Africa: Stage Set for Unification of African Market As Continental Trade Deal Comes Into Force Sunday

Trucks loaded with goods queue up for clearance at a Uganda-South Sudan border post.

Nairobi — The stage is set for the unification of the African market with the coming into force of the African Continental Free Trade Area Agreement (AfCFTA) on Sunday, when African Heads of State converge for the 12th Extra-Ordinary Summit of the African Union (AU) in Niger.

AfCFTA, conceived in March 2018 during an AU Summit in Kigali, Rwanda, passed the 22-nation threshold required for it to become operational after the Gambia ratified it in April.

Nigerian President Muhammadu Buhari on Wednesday announced the West African nation, which is the most populous in the continent, will join the agreement giving fresh impetus to the vision for a 1.2 billion people continental market with a combined Gross Domestic Product (GDP) of $ 3.4 trillion.

Kenya ratified the deal, whose implementation will see up to 90 per cent of trade tariffs removed, in May 2018.

Other countries that have ratified AfCFTA include South Africa, Ethiopia, Egypt, Chad, Côte d'Ivoire, Congo, Djibouti, Gambia, Ghana, Guinea, Mali, Mauritania, Namibia, Niger, Rwanda, Senegal, and eSwatini.

Projections by the United Nations Economic Commission for Africa (UNECA) have shown intra-Africa trade will increase by 52 per cent by 2022 as a result of the implementation of AfCFTA.

Kagure Wamunyu, the Chief Executive Officer for Africa at Kobo360, a leading logistics firm in the continent, says the agreement will enhance the movement of goods within Africa and reduce costs incurred due to delays at border posts.

"The removal of Non-Tariff Barriers (NTBs) which could be paperwork and custom clearance documents needed at the borders is a big deal to us in the sector because if you have cargo delayed for a week at the border that is a huge cost which is then passed to the consumer," Wamunyu told Capital FM News on Friday.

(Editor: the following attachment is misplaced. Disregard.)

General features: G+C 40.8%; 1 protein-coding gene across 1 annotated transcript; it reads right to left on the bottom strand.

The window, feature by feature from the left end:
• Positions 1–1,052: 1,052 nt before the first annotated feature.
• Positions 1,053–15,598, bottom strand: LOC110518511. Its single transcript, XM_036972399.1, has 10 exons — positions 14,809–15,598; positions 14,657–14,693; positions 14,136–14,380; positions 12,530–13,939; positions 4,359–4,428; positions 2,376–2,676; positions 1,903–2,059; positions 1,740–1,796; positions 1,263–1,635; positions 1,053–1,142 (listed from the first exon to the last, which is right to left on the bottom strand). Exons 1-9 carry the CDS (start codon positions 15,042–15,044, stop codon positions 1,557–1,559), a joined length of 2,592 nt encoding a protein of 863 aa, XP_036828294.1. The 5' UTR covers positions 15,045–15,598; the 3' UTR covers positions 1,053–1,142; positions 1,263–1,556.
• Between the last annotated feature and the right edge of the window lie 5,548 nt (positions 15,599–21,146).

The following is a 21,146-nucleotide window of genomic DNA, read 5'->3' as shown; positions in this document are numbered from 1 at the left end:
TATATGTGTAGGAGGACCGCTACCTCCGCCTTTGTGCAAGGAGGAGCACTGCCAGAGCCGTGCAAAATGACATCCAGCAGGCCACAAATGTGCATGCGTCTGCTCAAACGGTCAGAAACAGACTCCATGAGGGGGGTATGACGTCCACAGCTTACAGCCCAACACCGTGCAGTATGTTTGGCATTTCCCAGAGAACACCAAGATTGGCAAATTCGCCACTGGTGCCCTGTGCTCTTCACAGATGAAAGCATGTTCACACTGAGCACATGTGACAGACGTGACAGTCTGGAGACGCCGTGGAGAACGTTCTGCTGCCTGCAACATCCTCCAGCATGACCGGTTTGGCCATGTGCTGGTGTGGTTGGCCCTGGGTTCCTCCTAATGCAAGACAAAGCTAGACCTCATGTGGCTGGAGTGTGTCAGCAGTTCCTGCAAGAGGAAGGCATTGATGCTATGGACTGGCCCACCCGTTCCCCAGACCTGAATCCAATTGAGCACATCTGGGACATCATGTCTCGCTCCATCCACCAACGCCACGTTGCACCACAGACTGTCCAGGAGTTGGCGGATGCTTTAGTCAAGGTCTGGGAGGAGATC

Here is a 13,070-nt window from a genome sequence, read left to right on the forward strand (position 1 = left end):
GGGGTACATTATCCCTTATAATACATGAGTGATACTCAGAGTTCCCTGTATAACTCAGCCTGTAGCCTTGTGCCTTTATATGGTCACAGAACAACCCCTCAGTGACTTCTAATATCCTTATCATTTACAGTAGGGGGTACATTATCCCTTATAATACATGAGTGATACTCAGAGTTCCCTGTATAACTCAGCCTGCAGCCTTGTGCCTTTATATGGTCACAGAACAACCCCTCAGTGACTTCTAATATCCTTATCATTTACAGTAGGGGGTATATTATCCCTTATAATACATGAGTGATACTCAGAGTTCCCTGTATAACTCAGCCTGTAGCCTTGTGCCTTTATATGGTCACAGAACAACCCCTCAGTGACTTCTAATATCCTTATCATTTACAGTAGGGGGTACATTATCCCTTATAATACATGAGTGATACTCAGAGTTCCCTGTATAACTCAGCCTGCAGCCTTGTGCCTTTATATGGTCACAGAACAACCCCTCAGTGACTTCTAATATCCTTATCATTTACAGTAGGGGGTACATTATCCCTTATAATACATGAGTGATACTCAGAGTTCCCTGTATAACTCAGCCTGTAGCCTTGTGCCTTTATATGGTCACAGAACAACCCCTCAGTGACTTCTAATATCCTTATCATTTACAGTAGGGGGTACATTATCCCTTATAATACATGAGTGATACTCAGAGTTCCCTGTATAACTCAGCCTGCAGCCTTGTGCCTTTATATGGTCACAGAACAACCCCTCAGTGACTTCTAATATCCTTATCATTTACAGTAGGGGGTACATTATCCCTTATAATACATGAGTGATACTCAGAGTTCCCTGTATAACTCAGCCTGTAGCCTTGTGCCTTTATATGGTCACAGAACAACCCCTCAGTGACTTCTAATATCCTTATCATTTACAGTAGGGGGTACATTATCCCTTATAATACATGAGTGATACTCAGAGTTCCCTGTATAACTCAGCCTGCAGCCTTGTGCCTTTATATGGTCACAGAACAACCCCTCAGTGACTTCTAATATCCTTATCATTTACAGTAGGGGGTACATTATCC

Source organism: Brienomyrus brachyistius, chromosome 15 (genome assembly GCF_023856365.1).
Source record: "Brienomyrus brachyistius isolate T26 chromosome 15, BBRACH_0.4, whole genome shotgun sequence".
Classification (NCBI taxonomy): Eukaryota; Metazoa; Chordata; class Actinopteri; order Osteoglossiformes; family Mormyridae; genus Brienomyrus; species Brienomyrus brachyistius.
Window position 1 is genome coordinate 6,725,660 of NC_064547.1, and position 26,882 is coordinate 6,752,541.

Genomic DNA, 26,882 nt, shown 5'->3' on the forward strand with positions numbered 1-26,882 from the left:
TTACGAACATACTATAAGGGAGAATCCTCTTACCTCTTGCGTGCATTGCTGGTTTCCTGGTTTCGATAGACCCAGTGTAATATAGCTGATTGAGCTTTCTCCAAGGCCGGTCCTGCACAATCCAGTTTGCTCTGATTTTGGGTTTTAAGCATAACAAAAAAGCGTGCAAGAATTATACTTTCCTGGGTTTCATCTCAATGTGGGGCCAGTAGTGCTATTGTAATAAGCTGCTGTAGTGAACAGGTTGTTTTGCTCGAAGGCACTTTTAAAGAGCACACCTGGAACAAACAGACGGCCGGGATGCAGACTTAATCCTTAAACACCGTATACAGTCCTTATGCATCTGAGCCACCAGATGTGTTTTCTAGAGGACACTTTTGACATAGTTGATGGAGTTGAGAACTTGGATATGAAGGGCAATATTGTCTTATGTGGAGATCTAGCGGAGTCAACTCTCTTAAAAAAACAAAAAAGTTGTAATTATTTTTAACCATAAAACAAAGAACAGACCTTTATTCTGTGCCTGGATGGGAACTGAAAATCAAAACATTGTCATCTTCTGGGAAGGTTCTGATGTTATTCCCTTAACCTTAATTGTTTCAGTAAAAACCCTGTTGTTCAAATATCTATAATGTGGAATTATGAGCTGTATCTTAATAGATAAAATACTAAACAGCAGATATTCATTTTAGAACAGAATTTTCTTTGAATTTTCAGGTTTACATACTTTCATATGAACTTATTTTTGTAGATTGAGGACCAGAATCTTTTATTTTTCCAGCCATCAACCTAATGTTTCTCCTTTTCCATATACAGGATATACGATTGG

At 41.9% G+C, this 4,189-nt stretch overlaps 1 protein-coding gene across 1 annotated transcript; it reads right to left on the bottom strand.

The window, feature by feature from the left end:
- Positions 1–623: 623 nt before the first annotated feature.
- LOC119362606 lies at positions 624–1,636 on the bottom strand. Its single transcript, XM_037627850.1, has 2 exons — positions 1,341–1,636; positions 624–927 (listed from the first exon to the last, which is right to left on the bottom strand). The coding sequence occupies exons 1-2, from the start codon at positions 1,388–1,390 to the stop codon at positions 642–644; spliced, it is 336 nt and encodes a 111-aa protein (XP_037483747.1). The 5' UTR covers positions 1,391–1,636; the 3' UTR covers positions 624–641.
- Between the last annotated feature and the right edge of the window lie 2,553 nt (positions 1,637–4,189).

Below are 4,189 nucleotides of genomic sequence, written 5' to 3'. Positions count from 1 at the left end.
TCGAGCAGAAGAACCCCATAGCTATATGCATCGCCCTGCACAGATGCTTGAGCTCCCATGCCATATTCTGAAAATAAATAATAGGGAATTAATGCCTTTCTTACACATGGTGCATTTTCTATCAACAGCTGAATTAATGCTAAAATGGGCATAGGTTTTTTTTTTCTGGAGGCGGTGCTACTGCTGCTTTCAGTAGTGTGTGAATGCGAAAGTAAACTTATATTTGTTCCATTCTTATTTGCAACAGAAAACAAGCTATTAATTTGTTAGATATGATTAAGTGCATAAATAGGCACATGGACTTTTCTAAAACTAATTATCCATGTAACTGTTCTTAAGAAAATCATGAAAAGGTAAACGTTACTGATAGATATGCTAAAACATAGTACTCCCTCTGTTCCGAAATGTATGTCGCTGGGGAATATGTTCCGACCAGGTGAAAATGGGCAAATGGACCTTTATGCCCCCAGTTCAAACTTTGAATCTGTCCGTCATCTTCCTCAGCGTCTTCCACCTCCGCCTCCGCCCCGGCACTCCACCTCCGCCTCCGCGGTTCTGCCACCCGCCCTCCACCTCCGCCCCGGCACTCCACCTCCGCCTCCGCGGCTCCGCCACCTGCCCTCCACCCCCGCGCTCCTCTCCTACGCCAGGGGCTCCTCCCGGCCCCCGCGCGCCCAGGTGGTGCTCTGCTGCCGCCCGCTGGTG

She said the agreement will also contribute significantly to the growth of markets for agricultural produce enabling farmers to reach markets they would have been unable to mainly due to high tariffs.

Open borders, she said, will also facilitate movement of food to food insecure areas.

"The markets are going to grow bigger which means if you're a manufacturing company in Kenya and you're an SME, it is now easy to expand beyond the borders so that if you were only serving a country you can serve five," Wamunyu, who has also served as the Country Manager for taxi hailing app - Uber - explained.

She however, said the trade deal may encounter a few hurdles before it finally gains momentum, challenges which will be ironed out with time.

"There's always teething problems especially at the beginning when everybody wants to understand the exact impact the agreement will have on their respective countries. It'll be baby steps but there's one thing that's very clear - the understanding of what AfCFTA means for trade and commerce in the continent," she stated.

Despite recording an almost double increase between 1995 and 2013, intra-African trade has remained significantly low compared to intra-continental trade in other areas mainly due to harsh tariffs and often drawn-out trade disputes over custom regulations between neighbouring countries.

A UNECA report published in March 2016 for instance showed that Africa trailed behind the Americas, Asia, and Europe, all of whom had remarkable imports levels within respective regions.

"Intra-African imports as a share of the continent's GDP rose from around 2.7 per cent in 1995 to around 4.5 per cent in 2013, but this is low compared with regions such as the Americas (6.7 per cent), Asia (17.9 per cent) and Europe (21 per cent)," the report titled "Assessing Regional Integration in Africa (VII)" pointed out.

"Only the Southern African Development Community (SADC) (from 3.6 per cent of GDP in 1995 to 5.7 per cent in 2014) and the Common Market for Eastern and Southern Africa (COMESA) (from 0.8 per cent in 1995 to 1.9 per cent in 2014) have seen substantial increases in the share of intra-regional trade in GDP," the report indicated.

Djibouti-headquartered Intergovernmental Authority on Development (IGAD) which Kenya is part of only recorded 1.8 per cent intra-regional trade behind other Regional Economic Communities (RECs).

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